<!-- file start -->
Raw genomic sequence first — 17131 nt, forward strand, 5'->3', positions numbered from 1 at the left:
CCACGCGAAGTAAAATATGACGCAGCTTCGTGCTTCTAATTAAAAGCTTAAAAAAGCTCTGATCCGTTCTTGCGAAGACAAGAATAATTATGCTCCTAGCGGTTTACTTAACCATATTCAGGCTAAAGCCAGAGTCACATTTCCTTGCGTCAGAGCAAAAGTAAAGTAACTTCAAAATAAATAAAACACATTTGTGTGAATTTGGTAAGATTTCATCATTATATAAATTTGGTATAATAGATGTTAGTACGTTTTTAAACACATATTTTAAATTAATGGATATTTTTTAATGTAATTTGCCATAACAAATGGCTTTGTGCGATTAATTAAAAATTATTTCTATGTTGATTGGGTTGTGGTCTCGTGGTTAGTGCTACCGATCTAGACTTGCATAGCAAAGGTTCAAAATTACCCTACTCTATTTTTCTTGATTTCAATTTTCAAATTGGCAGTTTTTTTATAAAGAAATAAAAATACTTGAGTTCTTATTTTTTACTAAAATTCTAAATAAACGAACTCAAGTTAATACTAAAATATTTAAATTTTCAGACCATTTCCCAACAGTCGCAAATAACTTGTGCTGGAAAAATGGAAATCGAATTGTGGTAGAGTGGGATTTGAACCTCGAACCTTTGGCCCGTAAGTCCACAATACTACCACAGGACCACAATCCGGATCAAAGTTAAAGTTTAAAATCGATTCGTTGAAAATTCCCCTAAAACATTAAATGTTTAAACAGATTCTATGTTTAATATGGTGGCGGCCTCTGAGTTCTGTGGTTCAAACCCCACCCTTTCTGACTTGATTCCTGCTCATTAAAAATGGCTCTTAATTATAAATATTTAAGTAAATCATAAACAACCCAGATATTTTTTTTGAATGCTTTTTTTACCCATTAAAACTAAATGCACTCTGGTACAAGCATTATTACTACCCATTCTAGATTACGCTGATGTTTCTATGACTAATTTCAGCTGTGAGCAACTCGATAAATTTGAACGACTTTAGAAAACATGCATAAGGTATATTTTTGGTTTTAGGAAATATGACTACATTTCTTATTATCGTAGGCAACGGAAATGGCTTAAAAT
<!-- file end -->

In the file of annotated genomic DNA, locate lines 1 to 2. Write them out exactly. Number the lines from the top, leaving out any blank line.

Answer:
Raw genomic sequence first — 17131 nt, forward strand, 5'->3', positions numbered from 1 at the left:
CCACGCGAAGTAAAATATGACGCAGCTTCGTGCTTCTAATTAAAAGCTTAAAAAAGCTCTGATCCGTTCTTGCGAAGACAAGAATAATTATGCTCCTAGCGGTTTACTTAACCATATTCAGGCTAAAGCCAGAGTCACATTTCCTTGCGTCAGAGCAAAAGTAAAGTAACTTCAAAATAAATAAAACACATTTGTGTGAATTTGGTAAGATTTCATCATTATATAAATTTGGTATAATAGATGTTAGTACGTTTTTAAACACATATTTTAAATTAATGGATATTTTTTAATGTAATTTGCCATAACAAATGGCTTTGTGCGATTAATTAAAAATTATTTCTATGTTGATTGGGTTGTGGTCTCGTGGTTAGTGCTACCGATCTAGACTTGCATAGCAAAGGTTCAAAATTACCCTACTCTATTTTTCTTGATTTCAATTTTCAAATTGGCAGTTTTTTTATAAAGAAATAAAAATACTTGAGTTCTTATTTTTTACTAAAATTCTAAATAAACGAACTCAAGTTAATACTAAAATATTTAAATTTTCAGACCATTTCCCAACAGTCGCAAATAACTTGTGCTGGAAAAATGGAAATCGAATTGTGGTAGAGTGGGATTTGAACCTCGAACCTTTGGCCCGTAAGTCCACAATACTACCACAGGACCACAATCCGGATCAAAGTTAAAGTTTAAAATCGATTCGTTGAAAATTCCCCTAAAACATTAAATGTTTAAACAGATTCTATGTTTAATATGGTGGCGGCCTCTGAGTTCTGTGGTTCAAACCCCACCCTTTCTGACTTGATTCCTGCTCATTAAAAATGGCTCTTAATTATAAATATTTAAGTAAATCATAAACAACCCAGATATTTTTTTTGAATGCTTTTTTTACCCATTAAAACTAAATGCACTCTGGTACAAGCATTATTACTACCCATTCTAGATTACGCTGATGTTTCTATGACTAATTTCAGCTGTGAGCAACTCGATAAATTTGAACGACTTTAGAAAACATGCATAAGGTATATTTTTGGTTTTAGGAAATATGACTACATTTCTTATTATCGTAGGCAACGGAAATGGCTTAAAAT